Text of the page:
The next thing Linklater knew, he was flying.

It was sudden and unexpected. Linklater, after all, had spent the last six months worrying about the Stavrios account. Andrei Stavrios was a very impatient man, and the project had been dropped onto Linklater's table sixty-four days late with half the budget already gone. A desperate, late-night neural-net discussion with the electronics magnate had convinced him at the end of one white-knuckled fist that he was not going to be given an extension on this one -- not now, not tomorrow, not in a million years. It was little wonder that Linklater ended up popping aspirins like candy.

Now, however, Linklater felt nothing but an absolute sensation of light-headedness, as though a designer drug had gone off in the center of his brain. He knew instantly that it wasn’t the aspirin; Aspirin didn’t gave anything close to the high he was feeling right then. Linklater also felt the wind howling across his face, but it seemed like such a tiny detail on the skin of pure, unadulterated bliss.

For that matter, there was also the faint sound of screaming. At first Linklater thought that it was coming from him, that he was the one screaming at the sight of the whole world rushing out in one gaping maw. But after a few moments of white silence, Linklater felt the scream growing fainter and fainter, until it finally disappeared in the roar and the whisper of the wind. Linklater was happy for that.

For once in his short, sorry measure of human life, Linklater finally felt on top of the game. Stavrios could not reach him now, and neither could his secretary, or the firm’s managing partners, or even his nagging ex-wife. Linklater was running – no, flying – away from them all, and it gave a glorious feeling that mixed with the naked fear running about in the pit of his stomach. He was gone, and far gone at that. They couldn’t control him anymore.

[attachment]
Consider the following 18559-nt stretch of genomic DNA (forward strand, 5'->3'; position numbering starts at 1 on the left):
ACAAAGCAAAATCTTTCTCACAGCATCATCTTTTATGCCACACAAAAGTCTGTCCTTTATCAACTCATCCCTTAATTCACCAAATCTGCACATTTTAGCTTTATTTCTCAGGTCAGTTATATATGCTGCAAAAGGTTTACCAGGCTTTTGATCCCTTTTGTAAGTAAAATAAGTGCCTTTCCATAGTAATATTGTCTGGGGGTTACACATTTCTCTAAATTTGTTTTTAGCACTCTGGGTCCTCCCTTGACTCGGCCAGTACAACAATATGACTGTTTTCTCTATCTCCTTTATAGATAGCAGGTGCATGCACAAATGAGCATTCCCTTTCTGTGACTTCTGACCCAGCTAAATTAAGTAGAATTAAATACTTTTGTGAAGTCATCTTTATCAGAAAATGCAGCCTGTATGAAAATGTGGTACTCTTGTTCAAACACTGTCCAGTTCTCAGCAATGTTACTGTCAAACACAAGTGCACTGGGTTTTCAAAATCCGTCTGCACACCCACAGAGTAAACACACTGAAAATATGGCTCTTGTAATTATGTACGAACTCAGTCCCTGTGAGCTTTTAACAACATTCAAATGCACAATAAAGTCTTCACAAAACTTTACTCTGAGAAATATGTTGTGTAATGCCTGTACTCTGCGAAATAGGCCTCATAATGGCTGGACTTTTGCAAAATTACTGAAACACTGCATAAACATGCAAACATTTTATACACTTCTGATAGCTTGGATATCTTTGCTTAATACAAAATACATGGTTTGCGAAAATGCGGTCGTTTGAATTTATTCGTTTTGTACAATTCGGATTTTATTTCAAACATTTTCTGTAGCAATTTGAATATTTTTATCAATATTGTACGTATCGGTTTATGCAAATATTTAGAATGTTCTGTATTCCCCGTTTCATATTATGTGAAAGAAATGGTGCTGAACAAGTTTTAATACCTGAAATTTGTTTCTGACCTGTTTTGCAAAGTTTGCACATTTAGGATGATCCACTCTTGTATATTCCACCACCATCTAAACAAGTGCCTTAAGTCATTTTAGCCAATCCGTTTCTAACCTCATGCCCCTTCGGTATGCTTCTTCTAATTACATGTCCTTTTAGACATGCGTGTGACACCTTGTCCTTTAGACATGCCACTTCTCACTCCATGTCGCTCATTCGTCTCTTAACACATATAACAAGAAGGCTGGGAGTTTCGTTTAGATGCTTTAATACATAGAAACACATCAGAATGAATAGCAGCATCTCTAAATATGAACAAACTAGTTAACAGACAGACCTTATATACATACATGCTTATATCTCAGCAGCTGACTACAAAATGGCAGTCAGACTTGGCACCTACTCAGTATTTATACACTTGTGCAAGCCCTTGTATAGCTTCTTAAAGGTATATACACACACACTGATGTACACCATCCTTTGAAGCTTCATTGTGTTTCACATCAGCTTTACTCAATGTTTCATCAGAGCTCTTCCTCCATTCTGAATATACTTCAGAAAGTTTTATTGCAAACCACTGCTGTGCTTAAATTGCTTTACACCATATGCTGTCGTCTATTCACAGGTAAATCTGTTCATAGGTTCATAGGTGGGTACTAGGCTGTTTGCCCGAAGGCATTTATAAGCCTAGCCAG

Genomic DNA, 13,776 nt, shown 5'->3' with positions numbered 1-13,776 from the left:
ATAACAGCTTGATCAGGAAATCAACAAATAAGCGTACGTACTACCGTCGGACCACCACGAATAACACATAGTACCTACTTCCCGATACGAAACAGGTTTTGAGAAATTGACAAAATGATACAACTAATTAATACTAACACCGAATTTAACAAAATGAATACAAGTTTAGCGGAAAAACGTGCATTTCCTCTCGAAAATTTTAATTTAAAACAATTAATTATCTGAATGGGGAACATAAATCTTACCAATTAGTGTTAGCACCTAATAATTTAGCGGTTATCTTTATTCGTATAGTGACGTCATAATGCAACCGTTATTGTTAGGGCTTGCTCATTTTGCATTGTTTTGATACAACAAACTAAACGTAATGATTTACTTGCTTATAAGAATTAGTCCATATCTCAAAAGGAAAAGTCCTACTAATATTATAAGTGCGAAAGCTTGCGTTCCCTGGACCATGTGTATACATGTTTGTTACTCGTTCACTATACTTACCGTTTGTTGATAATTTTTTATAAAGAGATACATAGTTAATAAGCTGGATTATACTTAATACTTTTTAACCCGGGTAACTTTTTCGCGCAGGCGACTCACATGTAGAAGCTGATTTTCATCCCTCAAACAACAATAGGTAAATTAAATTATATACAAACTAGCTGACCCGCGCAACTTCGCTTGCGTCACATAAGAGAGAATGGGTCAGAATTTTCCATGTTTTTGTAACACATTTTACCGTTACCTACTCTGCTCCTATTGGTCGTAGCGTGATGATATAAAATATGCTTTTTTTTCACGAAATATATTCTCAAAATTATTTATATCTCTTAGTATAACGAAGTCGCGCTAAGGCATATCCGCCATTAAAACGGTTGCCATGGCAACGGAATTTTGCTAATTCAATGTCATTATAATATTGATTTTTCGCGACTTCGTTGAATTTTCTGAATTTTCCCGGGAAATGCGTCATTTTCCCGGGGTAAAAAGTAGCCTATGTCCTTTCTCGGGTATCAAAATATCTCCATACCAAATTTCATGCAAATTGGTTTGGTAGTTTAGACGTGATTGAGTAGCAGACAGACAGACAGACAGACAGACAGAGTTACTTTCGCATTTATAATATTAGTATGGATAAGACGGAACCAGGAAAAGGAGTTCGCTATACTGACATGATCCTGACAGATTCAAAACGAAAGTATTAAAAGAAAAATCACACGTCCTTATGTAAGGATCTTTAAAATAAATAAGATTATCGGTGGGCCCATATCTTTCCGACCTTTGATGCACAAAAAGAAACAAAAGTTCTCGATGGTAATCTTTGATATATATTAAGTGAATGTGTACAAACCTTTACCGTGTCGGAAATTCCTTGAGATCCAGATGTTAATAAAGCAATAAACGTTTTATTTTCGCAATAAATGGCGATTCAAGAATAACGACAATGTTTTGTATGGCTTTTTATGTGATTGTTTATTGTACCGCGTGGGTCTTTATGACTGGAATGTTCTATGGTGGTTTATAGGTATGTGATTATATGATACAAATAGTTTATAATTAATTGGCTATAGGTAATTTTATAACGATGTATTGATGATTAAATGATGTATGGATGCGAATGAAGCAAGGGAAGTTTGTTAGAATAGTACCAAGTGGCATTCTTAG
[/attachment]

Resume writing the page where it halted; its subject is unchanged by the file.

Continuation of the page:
The pavement came up silently and abruptly. Linklater almost didn’t see it coming, despite the fact that it was right there, waiting to meet him at the end of his flight.

In the end, the only thing on Linklater’s mind was the white silence, cold and expansive. He felt his consciousness slip into its fold, knowing that when the final impact came, he wouldn’t feel it one bit.

After innumerable hundreds of feet and a speed that was swiftly approaching terminal velocity if it hadn’t reached there already, Linklater’s death and disintegration were virtually instantaneous.


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